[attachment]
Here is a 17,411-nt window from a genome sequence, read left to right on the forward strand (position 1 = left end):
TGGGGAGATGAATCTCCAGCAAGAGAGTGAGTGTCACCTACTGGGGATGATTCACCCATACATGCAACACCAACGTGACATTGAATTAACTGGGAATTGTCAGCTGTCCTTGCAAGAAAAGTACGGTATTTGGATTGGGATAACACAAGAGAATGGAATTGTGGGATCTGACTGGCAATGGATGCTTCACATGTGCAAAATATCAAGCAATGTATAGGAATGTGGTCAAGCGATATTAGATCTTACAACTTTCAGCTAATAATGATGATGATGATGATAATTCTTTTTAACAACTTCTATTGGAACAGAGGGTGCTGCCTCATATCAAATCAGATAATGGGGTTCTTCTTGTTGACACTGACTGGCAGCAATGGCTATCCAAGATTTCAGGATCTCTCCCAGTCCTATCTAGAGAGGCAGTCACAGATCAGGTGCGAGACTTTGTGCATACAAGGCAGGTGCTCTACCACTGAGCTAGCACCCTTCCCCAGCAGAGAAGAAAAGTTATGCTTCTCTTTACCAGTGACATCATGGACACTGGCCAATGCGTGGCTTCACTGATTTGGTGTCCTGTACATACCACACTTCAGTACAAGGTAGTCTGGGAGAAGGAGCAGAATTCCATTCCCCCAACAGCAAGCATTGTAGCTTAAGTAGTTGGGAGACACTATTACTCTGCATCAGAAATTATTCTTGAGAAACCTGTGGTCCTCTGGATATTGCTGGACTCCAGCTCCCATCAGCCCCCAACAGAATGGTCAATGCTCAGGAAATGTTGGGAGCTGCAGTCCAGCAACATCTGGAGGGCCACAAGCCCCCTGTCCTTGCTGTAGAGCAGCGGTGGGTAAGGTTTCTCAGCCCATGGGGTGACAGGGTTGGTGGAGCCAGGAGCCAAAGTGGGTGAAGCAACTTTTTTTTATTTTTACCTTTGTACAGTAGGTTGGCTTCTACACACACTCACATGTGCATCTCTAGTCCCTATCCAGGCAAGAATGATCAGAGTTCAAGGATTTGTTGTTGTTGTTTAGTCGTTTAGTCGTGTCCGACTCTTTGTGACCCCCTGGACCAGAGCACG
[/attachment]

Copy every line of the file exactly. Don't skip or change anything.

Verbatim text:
Here is a 17,411-nt window from a genome sequence, read left to right on the forward strand (position 1 = left end):
TGGGGAGATGAATCTCCAGCAAGAGAGTGAGTGTCACCTACTGGGGATGATTCACCCATACATGCAACACCAACGTGACATTGAATTAACTGGGAATTGTCAGCTGTCCTTGCAAGAAAAGTACGGTATTTGGATTGGGATAACACAAGAGAATGGAATTGTGGGATCTGACTGGCAATGGATGCTTCACATGTGCAAAATATCAAGCAATGTATAGGAATGTGGTCAAGCGATATTAGATCTTACAACTTTCAGCTAATAATGATGATGATGATGATAATTCTTTTTAACAACTTCTATTGGAACAGAGGGTGCTGCCTCATATCAAATCAGATAATGGGGTTCTTCTTGTTGACACTGACTGGCAGCAATGGCTATCCAAGATTTCAGGATCTCTCCCAGTCCTATCTAGAGAGGCAGTCACAGATCAGGTGCGAGACTTTGTGCATACAAGGCAGGTGCTCTACCACTGAGCTAGCACCCTTCCCCAGCAGAGAAGAAAAGTTATGCTTCTCTTTACCAGTGACATCATGGACACTGGCCAATGCGTGGCTTCACTGATTTGGTGTCCTGTACATACCACACTTCAGTACAAGGTAGTCTGGGAGAAGGAGCAGAATTCCATTCCCCCAACAGCAAGCATTGTAGCTTAAGTAGTTGGGAGACACTATTACTCTGCATCAGAAATTATTCTTGAGAAACCTGTGGTCCTCTGGATATTGCTGGACTCCAGCTCCCATCAGCCCCCAACAGAATGGTCAATGCTCAGGAAATGTTGGGAGCTGCAGTCCAGCAACATCTGGAGGGCCACAAGCCCCCTGTCCTTGCTGTAGAGCAGCGGTGGGTAAGGTTTCTCAGCCCATGGGGTGACAGGGTTGGTGGAGCCAGGAGCCAAAGTGGGTGAAGCAACTTTTTTTTATTTTTACCTTTGTACAGTAGGTTGGCTTCTACACACACTCACATGTGCATCTCTAGTCCCTATCCAGGCAAGAATGATCAGAGTTCAAGGATTTGTTGTTGTTGTTTAGTCGTTTAGTCGTGTCCGACTCTTTGTGACCCCCTGGACCAGAGCACG